Why the cosmological story takes such a negative turn may be the result of the anthropomorphizing of ELOHIM. The Bible depicts YHWH ELOHIM as having a body with hands, arms, feet, and a back.[54] YHWH ELOHIM walks in the garden, speaks to humans, punishes, and rewards them for their behavior in light of YHWH ELOHIM’s commandments. Moreover, YHWH ELOHIM is integrally tied to human affairs. If events and actions accord with YHWH ELOHIM’s sense of right, YHWH ELOHIM is pleased. If not, YHWH ELOHIM, self-identified as a “jealous” God, gets angry and inflicts minor and sometimes catastrophic punishments on humans.[55]

The first creation story Gen. 1:1-2:3, as profound as it appears, seems to play little part in the rest of the Bible and in the more than 2,000-year history of biblical interpretation. The writer of Genesis, however, thought it was important enough (or was it the redactor?) that it had to be repeated. Thus, in Genesis 5:1 we find: “This is the book of the lineage of Adam: On the day God created the human, in the image of God He created him. 2Male and female He created them, and He blessed them and called their name humankind on the day they were created.”[56] This repetition of Genesis 1:26-1:28 may be understood to mean that this account of the process of creation is critical to understanding the rest of the Bible.[57] Phyllis Trible writes: “let us” strongly suggests that the “other” as part of us is the male and female components of God. In my view, the Bible’s “Let us” make humankind in our image, means what the words seem to mean: God is hermaphroditic and so is the human God created.[58] Plaut in his “Gleanings,” quotes a Midrash that states, “Man and woman were originally undivided, i.e., Adam was at first created bisexual, a hermaphrodite.”[59]

The second creation story (Genesis 2.4-3.24), as we have noted, is a different story. No cosmos, no earth and sky, no water, no firmament. In the first story, ELOHIM is supreme and creates with complete confidence and with a complete architectural framework. Everything is in its place and time. Day one to day seven. ELOHIM creates time. The seven days of the creation story is the signifier of time’s existence. Everything is just as God wants it. Even the creation of the humans, created equal, and in the image of God, ELOHIM declares “very good.” However, in the second creation story (Gen. 2:4-3:24), time doesn’t exist in the garden and doesn’t become a factor until YHWH ELOHIM[60] forces Adam and Eve out of the garden and into time. In the second creation story, ELOHIM becomes “YHWH ELOHIM” (יהוה אלהים), and from then on ELOHIM and YHWH ELOHIM appear to be used as two different names for the same God. The ELOHIM of the first creation story appears to have total control but once ELOHIM becomes יהוה אלהים, the character of God changes, apparently because the P version of the story has been integrated into the J version.[61] This formulation is used from 2:4-3:1. In verse 3:1, in the second half of the sentence, ELOHIM returns, but only until 3:8. Then, we find in 4:1-4:15 YHWH ELOHIM. From that point forward, we get ELOHIM and YHWH ELOHIM through the story of Noah, Gen. 6:9-9:29. Unlike ELOHIM, YHWH ELOHIM tries things out, experiments. Compared to ELOHIM, YHWH ELOHIM is a transitional figure, concerned mostly with the creation of the earth and everything living on it. In this J version of creation, the cosmos is a given, day and night are givens, the separation of earth and sky are givens.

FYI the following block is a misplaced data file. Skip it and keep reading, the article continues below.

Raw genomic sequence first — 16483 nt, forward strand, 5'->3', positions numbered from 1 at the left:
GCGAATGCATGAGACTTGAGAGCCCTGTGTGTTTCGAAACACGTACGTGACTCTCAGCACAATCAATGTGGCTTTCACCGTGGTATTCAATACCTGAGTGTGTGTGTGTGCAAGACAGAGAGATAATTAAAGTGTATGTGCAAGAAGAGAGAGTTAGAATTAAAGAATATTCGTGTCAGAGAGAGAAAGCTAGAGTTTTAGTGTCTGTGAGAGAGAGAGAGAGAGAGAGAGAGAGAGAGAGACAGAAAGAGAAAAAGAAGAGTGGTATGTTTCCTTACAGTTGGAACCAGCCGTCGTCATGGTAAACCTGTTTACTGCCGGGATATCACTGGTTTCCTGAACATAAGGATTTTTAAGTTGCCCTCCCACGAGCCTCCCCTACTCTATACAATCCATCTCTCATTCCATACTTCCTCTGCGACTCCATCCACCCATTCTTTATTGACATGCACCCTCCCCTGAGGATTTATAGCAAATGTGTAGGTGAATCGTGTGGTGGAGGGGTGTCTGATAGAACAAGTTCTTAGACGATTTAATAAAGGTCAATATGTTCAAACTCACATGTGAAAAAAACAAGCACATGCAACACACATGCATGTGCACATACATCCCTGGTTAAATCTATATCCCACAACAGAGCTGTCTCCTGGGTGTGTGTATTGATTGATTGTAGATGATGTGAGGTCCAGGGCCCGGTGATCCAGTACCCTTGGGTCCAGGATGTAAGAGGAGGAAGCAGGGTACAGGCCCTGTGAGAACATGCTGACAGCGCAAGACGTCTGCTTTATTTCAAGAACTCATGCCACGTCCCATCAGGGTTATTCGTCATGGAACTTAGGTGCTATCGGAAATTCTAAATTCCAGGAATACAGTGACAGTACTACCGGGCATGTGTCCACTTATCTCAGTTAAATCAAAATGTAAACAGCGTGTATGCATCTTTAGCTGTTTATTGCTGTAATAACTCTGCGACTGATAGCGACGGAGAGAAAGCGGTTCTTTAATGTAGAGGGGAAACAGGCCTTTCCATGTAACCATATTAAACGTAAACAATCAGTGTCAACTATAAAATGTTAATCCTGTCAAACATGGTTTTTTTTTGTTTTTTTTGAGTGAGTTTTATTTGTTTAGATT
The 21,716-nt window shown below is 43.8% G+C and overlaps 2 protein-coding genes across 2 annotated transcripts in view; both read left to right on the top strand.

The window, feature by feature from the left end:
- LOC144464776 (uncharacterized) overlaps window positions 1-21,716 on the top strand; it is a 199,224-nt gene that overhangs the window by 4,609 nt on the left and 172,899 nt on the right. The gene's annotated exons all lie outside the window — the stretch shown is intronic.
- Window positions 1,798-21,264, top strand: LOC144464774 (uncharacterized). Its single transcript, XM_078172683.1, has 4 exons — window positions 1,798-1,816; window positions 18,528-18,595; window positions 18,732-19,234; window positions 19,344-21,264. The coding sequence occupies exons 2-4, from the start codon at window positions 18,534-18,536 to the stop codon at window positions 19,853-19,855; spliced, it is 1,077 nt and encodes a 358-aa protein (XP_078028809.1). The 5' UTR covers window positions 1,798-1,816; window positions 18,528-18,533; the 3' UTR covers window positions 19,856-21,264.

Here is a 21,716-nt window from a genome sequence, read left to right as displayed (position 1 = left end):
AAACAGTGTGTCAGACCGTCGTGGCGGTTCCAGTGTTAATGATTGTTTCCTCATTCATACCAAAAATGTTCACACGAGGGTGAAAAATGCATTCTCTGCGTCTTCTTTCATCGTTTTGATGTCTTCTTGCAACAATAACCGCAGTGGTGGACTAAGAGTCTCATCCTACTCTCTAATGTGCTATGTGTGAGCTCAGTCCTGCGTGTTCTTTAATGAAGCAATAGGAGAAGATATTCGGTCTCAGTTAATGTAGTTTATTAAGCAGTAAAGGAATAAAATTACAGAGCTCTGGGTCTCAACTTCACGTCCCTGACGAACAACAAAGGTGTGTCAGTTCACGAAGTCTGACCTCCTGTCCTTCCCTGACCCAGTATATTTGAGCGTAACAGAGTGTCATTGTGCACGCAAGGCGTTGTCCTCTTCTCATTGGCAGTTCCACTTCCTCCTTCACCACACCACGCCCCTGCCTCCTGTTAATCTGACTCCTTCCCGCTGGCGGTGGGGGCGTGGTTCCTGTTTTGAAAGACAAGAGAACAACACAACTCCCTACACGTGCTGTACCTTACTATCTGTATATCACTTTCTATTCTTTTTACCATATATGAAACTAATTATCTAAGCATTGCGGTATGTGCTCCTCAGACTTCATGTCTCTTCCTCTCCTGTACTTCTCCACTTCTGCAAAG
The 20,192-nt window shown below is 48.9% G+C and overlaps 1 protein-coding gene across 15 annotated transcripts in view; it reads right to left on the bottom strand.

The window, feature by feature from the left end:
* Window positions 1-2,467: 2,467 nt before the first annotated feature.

Is there reason to believe that this identification of two different names for God has a cultural context? The idea of a deity whose focus is different, or whose focus changes–because of different sources–is not as strange as it sounds. No less than Philo makes that distinction. He affirms a transcendent God without physical features or emotional qualities resembling those of human beings. In Philo, God exists beyond time and space and does not make special interventions into the world because God already encompasses the entire cosmos.[62] Only God’s existence is certain. This God has nothing to do with the world or with human beings. This God is unchangeable, needs nothing and no one, is self-sufficient, infinite, and eternal. Philo’s God has no human attributes or emotions, indeed no attributes whatever, and consequently no name and is imperceptible by humans.[63] Obviously, this is not the God of the Bible.

Philo’s concept of God in the Bible is a paradox of positive and negative assertions about God. In negative statements, Philo defines the nature of God in contrast to the material world.[64] Thus, when he discusses the God of Torah, he sees a God active in the world, filled with zeal, and moved by acts of repentance. This is an active God who comes to the aid of Israel and is entirely different from Philo’s positive God. [65]

Philo’s view of God is in some important ways similar to that of the Gnostics and the Zoroastrians. According to Cohen and Mendes-Flohr, “various trends in Jewish thought and literature of the Second Commonwealth appear to have been potential factors in Gnostic origins.”[66] They trace the roots of Gnosticism to Plato and Philo and see the demiurge, the evil twin of the universal “good” in the form of God, as engaged in an ongoing battle for supremacy. They even find signs of Gnosticism in the Jewish Wisdom Literature in the form of Sophia, a quasi-mystical concept that morphed in the Gospel of John into Jesus.[67]